Historic Tax Credits
Today, the Federal Historic Tax Credit (HTC) is at risk as never before. The nation’s fiscal crisis is forcing an examination of all government expenditures and sources of revenue, including tax expenditures such as tax credits and deductions. Members of Congress have proposed eliminating the HTC and other tax preferences to balance the budget.
The National Trust, in collaboration with the Historic Tax Credit Coalition, has launched in a multi-year national initiative to defend, preserve, and enhance the federal historic tax credit. The centerpiece of this campaign is the Creating American Prosperity through Preservation (CAPP) Act (H.R. 2479 & S. 2074), which would not only preserve this important credit, but also increase its ability to revitalize smaller Main Street projects and catalyze energy-efficient projects.
Research also shows that state historic tax credit programs leverage the use of the federal credit. Take Missouri, for example. When the state tax credit was introduced, the number of federal rehabilitation projects doubled. Like the federal credit, several of these programs are threatened as well. (Learn more about state tax credits.)
- Sign our Historic Tax Credit pledge to bring jobs, economic development, and pride to communities nationwide.
- The historic rehabilitation tax credit (HTC) is the most significant federal financial commitment to historic preservation.
- The HTC more than pays for itself: The cost of the credit has been $19.2 billion and it has generated $24.4 billion in federal taxes.
- The Creating American Prosperity through Preservation (CAPP) Act proposes strategic adjustments to the HTC that would enhance the credit's economic and sustainability benefits.
- The HTC is a proven job-creating, community-revitalizing investment in sustainable communities.
- Over the last 32 years, the program has revived 38,000 vacant or underutilized buildings, created 2.2 million jobs, and attracted nearly $100 billion in private investment.
- It has been called the largest community revitalization program in the county.
- Historic preservation is more labor-intensive than new construction, and is proven to create more, better-paying jobs.
- For example: Repairing existing residential buildings produces about 50 percent more jobs than building new ones.
- Additionally, developers of historic buildings often buy local and hire local. More than 75 percent of the economic benefits of historic rehabilitation remain in the local economies.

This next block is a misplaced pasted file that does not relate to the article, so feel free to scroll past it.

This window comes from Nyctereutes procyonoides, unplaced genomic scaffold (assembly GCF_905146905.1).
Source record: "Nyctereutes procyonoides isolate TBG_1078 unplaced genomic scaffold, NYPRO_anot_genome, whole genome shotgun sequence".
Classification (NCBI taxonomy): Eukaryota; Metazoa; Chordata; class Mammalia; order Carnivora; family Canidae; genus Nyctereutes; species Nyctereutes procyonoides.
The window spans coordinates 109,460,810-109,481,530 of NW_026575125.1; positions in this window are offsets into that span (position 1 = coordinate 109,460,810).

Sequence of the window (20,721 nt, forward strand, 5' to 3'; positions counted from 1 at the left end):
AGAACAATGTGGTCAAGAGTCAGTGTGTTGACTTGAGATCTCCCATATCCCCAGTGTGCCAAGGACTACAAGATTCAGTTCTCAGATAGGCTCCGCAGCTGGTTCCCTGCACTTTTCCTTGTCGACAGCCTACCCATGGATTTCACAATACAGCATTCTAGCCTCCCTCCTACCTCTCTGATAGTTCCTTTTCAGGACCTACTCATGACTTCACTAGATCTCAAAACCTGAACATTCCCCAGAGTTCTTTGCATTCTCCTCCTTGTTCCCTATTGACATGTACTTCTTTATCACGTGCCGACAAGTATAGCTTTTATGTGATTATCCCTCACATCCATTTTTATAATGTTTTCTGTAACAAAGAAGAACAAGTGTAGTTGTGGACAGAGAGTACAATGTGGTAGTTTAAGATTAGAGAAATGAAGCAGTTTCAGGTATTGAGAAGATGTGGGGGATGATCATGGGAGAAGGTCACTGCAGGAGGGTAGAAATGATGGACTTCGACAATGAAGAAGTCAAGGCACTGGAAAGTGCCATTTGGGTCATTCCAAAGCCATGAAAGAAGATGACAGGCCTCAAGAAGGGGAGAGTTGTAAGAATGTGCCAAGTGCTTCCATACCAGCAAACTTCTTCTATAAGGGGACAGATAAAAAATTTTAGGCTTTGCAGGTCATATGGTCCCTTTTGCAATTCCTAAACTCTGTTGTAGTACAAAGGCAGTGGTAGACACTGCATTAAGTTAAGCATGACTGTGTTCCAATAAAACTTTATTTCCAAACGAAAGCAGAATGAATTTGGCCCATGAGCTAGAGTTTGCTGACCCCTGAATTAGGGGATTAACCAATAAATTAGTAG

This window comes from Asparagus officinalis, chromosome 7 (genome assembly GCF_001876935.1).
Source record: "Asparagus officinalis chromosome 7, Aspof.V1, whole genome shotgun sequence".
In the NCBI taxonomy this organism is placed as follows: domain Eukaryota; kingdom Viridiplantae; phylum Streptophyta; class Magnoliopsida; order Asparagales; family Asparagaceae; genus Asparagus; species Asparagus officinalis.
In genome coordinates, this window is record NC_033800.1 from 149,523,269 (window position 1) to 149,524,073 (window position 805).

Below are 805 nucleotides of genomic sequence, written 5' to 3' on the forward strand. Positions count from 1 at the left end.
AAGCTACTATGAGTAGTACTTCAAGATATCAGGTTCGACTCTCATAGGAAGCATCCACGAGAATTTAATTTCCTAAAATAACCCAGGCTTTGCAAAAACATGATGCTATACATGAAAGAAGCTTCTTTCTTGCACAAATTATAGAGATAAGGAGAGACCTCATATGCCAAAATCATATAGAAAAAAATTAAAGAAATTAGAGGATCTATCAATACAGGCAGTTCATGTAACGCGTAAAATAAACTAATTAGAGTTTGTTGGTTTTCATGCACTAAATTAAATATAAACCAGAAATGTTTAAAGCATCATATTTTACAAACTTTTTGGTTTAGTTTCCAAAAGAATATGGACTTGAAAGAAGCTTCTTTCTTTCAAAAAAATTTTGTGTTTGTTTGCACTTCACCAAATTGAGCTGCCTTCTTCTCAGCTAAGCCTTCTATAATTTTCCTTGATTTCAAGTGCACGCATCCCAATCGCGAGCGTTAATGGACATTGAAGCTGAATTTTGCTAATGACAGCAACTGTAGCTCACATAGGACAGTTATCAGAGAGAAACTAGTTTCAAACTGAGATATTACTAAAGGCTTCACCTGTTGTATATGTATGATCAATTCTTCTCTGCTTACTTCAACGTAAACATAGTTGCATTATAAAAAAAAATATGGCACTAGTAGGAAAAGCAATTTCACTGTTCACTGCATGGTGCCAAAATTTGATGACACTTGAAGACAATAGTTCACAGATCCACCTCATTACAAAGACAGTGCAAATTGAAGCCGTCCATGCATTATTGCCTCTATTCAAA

- As a nation, we want to live and work in places that reflect the stories that define our heritage. The historic tax credit makes saving those places possible.
- This tax credit protects some of the nation’s most iconic buildings, defining our heritage and sense of community.
As Congress begins to seriously consider tax reform, the federal historic tax credit is at great risk. Ask your Representative and Senators to support the federal historic tax credit by cosponsoring the CAPP Act today.
These resources help advocates make the case to protect and enhance the historic tax credit. They can be distributed to elected officials, educating them on the significant impact of the HTC in their communities and across the country.
- NEW! Highlights: Fourth Annual Rutgers Report on the Economic Impact of the Federal Historic Tax Credit
- State Briefs: Key Federal Investments in Historic Preservation
- CAPP Act Fact Sheet
- The Third Annual Report on the Economic Impact of the Federal Historic Tax Credit
- Historic Tax Credit Project Maps and Project Lists
- Historic Tax Credit Polling Findings 2012 (Summary)
- Historic Tax Credit Polling Findings 2012 (Charts/Graphs)
- Historic Tax Credit Talking Points
Historic Tax Credit Endorsements
Information about the Federal HTC and the CAPP Act
Learn more about the impacts of the federal Historic Tax Credit and how the CAPP Act would enhance the current credit’s ability to revitalize smaller Main Street projects and catalyze energy-efficient projects.